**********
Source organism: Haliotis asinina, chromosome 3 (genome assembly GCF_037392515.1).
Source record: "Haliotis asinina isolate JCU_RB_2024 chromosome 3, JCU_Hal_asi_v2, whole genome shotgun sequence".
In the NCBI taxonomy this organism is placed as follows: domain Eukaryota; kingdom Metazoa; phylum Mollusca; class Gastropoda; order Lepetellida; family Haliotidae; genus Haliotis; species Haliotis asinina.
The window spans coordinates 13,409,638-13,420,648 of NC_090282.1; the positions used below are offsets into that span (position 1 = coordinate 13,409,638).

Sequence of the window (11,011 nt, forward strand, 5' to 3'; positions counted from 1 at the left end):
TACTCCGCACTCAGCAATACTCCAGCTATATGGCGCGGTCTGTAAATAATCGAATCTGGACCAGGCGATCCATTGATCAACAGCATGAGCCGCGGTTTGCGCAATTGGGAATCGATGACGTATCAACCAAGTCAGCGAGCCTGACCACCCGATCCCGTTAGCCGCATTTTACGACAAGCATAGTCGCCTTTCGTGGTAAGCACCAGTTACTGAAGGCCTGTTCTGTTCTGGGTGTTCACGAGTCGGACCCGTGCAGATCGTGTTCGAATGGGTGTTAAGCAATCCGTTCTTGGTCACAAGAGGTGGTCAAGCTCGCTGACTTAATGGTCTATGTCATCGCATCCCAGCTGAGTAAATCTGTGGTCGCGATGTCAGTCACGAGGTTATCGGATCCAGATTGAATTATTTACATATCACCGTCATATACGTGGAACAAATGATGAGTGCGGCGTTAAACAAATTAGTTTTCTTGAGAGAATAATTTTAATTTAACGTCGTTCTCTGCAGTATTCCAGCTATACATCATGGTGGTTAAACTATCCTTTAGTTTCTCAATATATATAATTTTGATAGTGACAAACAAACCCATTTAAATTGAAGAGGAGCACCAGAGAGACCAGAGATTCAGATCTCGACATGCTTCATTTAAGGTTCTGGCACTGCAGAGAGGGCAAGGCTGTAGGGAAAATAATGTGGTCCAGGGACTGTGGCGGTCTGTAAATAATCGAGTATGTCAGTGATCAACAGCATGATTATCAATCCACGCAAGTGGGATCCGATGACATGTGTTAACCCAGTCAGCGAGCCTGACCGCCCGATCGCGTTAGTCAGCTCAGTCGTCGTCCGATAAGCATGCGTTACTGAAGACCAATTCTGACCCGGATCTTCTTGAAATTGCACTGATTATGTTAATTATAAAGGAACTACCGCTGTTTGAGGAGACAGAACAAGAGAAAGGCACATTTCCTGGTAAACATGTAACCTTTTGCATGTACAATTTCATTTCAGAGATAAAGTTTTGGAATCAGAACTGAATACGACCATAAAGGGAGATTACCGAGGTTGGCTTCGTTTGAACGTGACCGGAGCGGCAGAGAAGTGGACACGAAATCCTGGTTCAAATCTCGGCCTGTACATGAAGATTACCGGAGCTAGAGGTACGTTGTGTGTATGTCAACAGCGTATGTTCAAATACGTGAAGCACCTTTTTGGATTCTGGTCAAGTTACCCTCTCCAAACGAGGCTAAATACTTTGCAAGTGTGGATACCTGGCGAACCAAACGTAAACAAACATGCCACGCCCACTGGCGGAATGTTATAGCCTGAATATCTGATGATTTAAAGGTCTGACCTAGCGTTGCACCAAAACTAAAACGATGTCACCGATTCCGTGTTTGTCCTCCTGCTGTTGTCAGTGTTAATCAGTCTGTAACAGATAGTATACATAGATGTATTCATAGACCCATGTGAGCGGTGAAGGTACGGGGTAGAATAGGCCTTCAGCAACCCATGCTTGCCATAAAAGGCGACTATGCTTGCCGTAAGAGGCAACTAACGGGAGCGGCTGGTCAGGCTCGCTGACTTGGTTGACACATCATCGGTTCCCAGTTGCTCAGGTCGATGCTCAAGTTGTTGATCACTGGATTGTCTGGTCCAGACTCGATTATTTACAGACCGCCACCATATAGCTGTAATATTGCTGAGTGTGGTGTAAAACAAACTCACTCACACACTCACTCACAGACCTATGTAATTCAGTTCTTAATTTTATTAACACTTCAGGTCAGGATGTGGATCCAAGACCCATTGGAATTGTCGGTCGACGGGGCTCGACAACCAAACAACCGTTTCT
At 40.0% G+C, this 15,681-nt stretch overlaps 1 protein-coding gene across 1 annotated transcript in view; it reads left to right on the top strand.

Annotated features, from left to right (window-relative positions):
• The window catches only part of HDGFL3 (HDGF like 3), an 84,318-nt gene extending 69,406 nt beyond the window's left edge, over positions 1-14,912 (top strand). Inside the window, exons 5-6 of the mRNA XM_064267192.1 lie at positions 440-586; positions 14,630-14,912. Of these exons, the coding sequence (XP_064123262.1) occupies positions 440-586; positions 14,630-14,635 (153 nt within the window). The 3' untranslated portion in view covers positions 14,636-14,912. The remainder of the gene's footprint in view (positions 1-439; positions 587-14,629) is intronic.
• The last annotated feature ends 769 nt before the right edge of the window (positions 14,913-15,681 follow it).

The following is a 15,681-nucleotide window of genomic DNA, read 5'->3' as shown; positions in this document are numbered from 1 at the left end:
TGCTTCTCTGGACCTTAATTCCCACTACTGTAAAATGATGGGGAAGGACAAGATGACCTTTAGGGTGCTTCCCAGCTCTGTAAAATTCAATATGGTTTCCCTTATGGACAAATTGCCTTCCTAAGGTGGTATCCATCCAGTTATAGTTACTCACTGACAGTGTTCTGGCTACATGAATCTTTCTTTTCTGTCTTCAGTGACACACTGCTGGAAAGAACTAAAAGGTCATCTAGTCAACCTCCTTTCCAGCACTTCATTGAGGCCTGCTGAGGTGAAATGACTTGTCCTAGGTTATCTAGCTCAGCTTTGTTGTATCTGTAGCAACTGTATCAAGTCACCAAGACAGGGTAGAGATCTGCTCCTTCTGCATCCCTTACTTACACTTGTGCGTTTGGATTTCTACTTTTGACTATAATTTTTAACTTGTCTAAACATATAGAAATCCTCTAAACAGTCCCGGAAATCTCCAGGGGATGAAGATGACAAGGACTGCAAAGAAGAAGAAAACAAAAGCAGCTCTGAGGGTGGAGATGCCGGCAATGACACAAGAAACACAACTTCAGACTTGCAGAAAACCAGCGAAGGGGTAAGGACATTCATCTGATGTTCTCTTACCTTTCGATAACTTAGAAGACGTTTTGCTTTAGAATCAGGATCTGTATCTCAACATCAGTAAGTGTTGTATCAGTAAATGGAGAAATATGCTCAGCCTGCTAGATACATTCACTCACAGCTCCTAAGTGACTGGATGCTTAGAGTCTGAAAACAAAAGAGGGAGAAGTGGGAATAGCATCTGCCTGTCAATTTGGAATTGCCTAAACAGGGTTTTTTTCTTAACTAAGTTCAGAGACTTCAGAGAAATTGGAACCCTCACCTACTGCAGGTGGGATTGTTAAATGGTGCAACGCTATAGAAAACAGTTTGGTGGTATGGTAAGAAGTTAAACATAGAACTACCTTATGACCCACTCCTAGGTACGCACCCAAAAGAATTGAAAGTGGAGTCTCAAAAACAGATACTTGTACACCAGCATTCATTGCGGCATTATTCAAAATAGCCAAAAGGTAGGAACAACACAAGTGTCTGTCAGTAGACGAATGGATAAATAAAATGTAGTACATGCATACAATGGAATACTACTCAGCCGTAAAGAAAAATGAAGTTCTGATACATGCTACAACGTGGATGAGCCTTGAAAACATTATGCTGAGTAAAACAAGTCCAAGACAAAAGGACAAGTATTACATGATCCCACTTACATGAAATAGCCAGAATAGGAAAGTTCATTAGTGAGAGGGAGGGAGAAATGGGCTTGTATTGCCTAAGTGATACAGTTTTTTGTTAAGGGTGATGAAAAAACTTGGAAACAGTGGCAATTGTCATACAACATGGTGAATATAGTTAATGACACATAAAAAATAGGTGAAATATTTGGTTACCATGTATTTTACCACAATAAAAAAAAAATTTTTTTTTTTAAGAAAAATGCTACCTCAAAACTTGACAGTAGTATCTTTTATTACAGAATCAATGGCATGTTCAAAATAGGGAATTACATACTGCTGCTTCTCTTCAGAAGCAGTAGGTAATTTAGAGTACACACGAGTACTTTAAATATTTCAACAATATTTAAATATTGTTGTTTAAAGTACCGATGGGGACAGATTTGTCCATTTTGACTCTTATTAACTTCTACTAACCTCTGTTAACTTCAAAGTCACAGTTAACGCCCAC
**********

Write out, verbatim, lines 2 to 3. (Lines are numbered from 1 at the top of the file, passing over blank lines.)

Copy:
Source record: "Haliotis asinina isolate JCU_RB_2024 chromosome 3, JCU_Hal_asi_v2, whole genome shotgun sequence".
In the NCBI taxonomy this organism is placed as follows: domain Eukaryota; kingdom Metazoa; phylum Mollusca; class Gastropoda; order Lepetellida; family Haliotidae; genus Haliotis; species Haliotis asinina.